In the not too distant future—that is to say, tonight at 12:01 a.m. Pacific time, 3:01 a.m. Eastern—the crowdfunded new season of Mystery Science Theater 3000 finally hits Netflix. As one of the funding contributors, I had early access to the shows and have watched the first three episodes so far. And good news for my fellow MSTies: the magic is still there.
Off to a Good Kickstart
As I noted in late 2015 as its incredibly successful Kickstarter wound down, it is no exaggeration to say that the original Mystery Science Theater 3000 helped to shape the modern popular culture of the Internet. MST3K hit the scene right when the first big expansion of the Internet to colleges across the country was happening, waves of college students were coming on-line, and many of them were taking part in the Internet writing circles that helped to set the stage for ebooks. The explosion of terrible fanfic intersected with expanding MST3K fandom to produce “MSTie fanfic” in which writers would interject sarcastic comments into badly-written stories.
Many of those early fans now have college-aged children of their own, and have passed on that fandom to them. And many of MST3K‘s alumni have launched film-riffing projects of their own. As a result, the time was right to launch a crowdfunded revival—and the revival Kickstarter has to rate as one of the best-run Kickstarter projects I’ve ever seen.
In putting the Kickstarter together, Joel Hodgson and his fellow project runners made none of the mistakes I’ve previously cited as crowdfunding kisses of death. For starters, the Kickstarter page had a great description that went into as much detail as it possibly could about every aspect of the production. It set realistic and credible goals and stretch goals, and explained exactly why each goal level was pegged at the amount it was. It had ample reward tiers with many different levels of reward, including DRM-free downloads of the episodes (which is the level I kicked in for). And Hodgson and company were tireless in answering fan questions and promoting the project, making sure that everyone who might possibly be interested had to hear about it at least once or twice. Even after the Kickstarter finished, Hodgson made sure to update backers periodically, letting them know exactly where they were in the process. In short, they did everything right.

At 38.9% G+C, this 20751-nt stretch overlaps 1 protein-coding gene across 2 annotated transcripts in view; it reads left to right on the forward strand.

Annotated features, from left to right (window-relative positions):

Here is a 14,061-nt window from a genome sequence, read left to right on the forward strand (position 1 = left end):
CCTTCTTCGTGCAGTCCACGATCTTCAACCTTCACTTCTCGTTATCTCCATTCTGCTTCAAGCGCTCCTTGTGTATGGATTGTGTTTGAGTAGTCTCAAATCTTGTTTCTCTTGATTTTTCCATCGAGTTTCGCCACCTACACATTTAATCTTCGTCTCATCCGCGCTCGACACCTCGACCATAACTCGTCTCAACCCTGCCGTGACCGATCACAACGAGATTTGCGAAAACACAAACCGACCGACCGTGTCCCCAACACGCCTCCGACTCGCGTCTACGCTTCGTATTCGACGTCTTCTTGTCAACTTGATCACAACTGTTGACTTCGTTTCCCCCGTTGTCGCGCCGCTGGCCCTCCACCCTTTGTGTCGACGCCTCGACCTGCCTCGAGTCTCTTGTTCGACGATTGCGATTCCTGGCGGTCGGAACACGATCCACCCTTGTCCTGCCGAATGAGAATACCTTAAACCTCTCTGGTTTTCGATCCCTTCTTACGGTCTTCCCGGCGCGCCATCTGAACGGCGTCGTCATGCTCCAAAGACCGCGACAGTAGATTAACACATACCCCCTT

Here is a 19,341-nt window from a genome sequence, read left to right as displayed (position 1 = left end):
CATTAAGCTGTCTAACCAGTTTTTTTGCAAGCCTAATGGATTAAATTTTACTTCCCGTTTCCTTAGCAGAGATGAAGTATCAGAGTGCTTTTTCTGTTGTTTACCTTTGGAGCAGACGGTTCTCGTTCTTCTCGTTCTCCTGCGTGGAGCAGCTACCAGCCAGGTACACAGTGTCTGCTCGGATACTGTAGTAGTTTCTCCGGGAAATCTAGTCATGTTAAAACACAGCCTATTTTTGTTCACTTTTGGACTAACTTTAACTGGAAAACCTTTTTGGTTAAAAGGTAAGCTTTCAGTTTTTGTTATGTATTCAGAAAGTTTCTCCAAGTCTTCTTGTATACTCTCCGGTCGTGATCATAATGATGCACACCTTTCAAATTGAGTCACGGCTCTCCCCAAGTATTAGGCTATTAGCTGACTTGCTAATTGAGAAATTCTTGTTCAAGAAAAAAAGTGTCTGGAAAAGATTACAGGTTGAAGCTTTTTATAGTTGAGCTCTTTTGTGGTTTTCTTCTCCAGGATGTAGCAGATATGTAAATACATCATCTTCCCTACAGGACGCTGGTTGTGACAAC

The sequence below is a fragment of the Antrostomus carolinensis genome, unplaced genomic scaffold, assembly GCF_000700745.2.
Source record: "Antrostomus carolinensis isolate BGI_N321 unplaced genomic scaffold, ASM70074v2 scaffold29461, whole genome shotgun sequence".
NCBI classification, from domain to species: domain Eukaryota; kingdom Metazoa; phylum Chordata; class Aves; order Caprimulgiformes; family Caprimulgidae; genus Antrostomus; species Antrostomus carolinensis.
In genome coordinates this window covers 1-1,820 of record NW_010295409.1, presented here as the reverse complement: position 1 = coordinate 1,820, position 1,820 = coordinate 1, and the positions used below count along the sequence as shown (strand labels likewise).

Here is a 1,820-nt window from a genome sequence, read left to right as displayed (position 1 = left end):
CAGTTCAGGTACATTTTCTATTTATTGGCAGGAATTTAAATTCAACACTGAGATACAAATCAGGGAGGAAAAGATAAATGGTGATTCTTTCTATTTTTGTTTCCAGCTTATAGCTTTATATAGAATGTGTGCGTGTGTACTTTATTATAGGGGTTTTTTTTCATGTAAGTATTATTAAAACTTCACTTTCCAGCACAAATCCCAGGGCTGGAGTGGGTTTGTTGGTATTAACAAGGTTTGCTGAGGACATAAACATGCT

How Good is It So Far?
But the proof of the pudding is in the eating, as they say. For the last few days, the episodes have been available for early streaming to backers, and I’ve had the opportunity to view the first three. I’m going to stay nonspecific here, so as not to spoil any surprises, but suffice it to say that fans are not going to be disappointed.
Although the nature of video production has improved considerably, with high-definition video production and better microphones, the show’s production values remain fundamentally unchanged from its early days. They still use cheap cardboard sets and miniatures, but they’re absolutely the best cheap cardboard sets and miniatures that $6 million can buy. (It is a bit of a shock seeing them in high definition for the first time, though. HD footage isn’t as kind to cardboard. It shows up all the little blemishes all the more, in much the same way as it reveals flaws in actors’ skin conditions.) The puppets are a bit fancier, and controlled by separate puppeteers now (except for the mouths, which the voice actors control themselves), but they still have much the same feel as the old versions.
The new technology has allowed for a few new flourishes in the production, including some running gags that wouldn’t have been possible in the old production style. Some of them may take a little getting used to, but you don’t even notice so much once the film has started rolling and the riffing has started.
A Return to Form
The basic structure of the show remains unchanged from its earlier incarnations. There are introductory and concluding skits, as well as several more skits evenly spaced through the movie and framed by camera zooms into and out of six vault doors. The rest of the time is taken up by silhouettes pantomiming against a movie screen as riffer Jonah Heston and his two robot companions match their wits and sarcasm against terrible movies determined to crush their souls with sheer awfulness.